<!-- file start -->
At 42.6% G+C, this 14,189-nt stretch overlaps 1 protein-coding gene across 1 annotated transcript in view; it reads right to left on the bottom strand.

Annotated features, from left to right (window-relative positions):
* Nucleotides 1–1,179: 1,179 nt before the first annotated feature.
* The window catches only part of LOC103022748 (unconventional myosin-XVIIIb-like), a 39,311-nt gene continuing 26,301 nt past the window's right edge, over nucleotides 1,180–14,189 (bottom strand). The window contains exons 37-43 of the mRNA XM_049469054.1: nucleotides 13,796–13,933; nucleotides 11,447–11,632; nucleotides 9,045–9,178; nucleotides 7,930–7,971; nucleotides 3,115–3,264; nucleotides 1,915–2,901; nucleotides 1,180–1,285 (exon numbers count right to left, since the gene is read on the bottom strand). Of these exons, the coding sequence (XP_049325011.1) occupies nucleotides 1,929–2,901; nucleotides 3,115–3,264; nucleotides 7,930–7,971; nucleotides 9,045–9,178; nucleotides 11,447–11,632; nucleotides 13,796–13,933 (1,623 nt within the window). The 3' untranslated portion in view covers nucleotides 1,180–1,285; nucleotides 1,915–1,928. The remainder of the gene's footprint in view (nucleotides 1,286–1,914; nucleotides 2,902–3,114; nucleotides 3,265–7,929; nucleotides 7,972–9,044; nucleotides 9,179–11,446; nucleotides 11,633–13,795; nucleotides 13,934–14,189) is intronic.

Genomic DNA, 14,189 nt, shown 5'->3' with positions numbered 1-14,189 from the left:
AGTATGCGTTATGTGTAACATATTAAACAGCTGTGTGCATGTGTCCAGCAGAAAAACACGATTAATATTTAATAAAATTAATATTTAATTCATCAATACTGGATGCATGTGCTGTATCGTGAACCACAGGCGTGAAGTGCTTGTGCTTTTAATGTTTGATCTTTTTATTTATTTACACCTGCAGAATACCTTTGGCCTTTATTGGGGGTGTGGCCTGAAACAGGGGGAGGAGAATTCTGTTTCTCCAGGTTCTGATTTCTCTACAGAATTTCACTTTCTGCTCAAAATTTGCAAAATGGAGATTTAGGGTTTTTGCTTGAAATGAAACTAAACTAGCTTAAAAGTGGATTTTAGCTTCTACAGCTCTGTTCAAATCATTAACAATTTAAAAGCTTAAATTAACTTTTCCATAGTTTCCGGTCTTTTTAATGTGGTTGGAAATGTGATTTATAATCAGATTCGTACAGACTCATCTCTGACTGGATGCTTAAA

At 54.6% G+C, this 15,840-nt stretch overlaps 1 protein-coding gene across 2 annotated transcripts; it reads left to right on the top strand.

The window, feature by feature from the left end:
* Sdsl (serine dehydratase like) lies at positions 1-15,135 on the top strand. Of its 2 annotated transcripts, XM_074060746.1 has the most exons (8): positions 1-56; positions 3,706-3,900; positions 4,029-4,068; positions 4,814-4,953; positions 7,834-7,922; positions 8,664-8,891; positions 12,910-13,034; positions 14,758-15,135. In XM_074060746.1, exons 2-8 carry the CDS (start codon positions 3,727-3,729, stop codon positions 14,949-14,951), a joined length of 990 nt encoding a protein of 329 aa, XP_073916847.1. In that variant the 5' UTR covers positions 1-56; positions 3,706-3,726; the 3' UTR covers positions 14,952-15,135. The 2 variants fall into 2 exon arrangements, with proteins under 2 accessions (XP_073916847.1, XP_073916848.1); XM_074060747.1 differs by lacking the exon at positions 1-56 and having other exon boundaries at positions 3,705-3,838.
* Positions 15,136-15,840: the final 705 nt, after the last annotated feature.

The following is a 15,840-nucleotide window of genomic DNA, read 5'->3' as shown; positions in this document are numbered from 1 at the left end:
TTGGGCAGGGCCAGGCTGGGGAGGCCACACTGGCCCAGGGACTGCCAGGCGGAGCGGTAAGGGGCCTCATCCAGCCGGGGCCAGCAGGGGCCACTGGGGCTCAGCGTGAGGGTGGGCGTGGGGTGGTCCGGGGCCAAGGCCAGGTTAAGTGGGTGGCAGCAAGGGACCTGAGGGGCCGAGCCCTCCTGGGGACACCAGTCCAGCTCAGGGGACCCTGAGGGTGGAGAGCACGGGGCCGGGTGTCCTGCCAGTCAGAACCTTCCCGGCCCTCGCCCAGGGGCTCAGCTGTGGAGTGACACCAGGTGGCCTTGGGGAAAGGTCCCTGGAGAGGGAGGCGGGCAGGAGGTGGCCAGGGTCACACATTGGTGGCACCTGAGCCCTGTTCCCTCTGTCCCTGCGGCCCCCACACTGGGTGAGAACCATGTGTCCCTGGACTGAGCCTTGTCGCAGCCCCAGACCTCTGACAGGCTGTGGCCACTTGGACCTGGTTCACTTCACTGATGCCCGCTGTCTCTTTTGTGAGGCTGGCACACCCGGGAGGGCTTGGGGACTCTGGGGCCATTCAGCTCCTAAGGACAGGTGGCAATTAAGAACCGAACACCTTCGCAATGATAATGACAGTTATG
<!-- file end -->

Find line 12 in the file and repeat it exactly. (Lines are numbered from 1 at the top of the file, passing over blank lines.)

TTGGGCAGGGCCAGGCTGGGGAGGCCACACTGGCCCAGGGACTGCCAGGCGGAGCGGTAAGGGGCCTCATCCAGCCGGGGCCAGCAGGGGCCACTGGGGCTCAGCGTGAGGGTGGGCGTGGGGTGGTCCGGGGCCAAGGCCAGGTTAAGTGGGTGGCAGCAAGGGACCTGAGGGGCCGAGCCCTCCTGGGGACACCAGTCCAGCTCAGGGGACCCTGAGGGTGGAGAGCACGGGGCCGGGTGTCCTGCCAGTCAGAACCTTCCCGGCCCTCGCCCAGGGGCTCAGCTGTGGAGTGACACCAGGTGGCCTTGGGGAAAGGTCCCTGGAGAGGGAGGCGGGCAGGAGGTGGCCAGGGTCACACATTGGTGGCACCTGAGCCCTGTTCCCTCTGTCCCTGCGGCCCCCACACTGGGTGAGAACCATGTGTCCCTGGACTGAGCCTTGTCGCAGCCCCAGACCTCTGACAGGCTGTGGCCACTTGGACCTGGTTCACTTCACTGATGCCCGCTGTCTCTTTTGTGAGGCTGGCACACCCGGGAGGGCTTGGGGACTCTGGGGCCATTCAGCTCCTAAGGACAGGTGGCAATTAAGAACCGAACACCTTCGCAATGATAATGACAGTTATG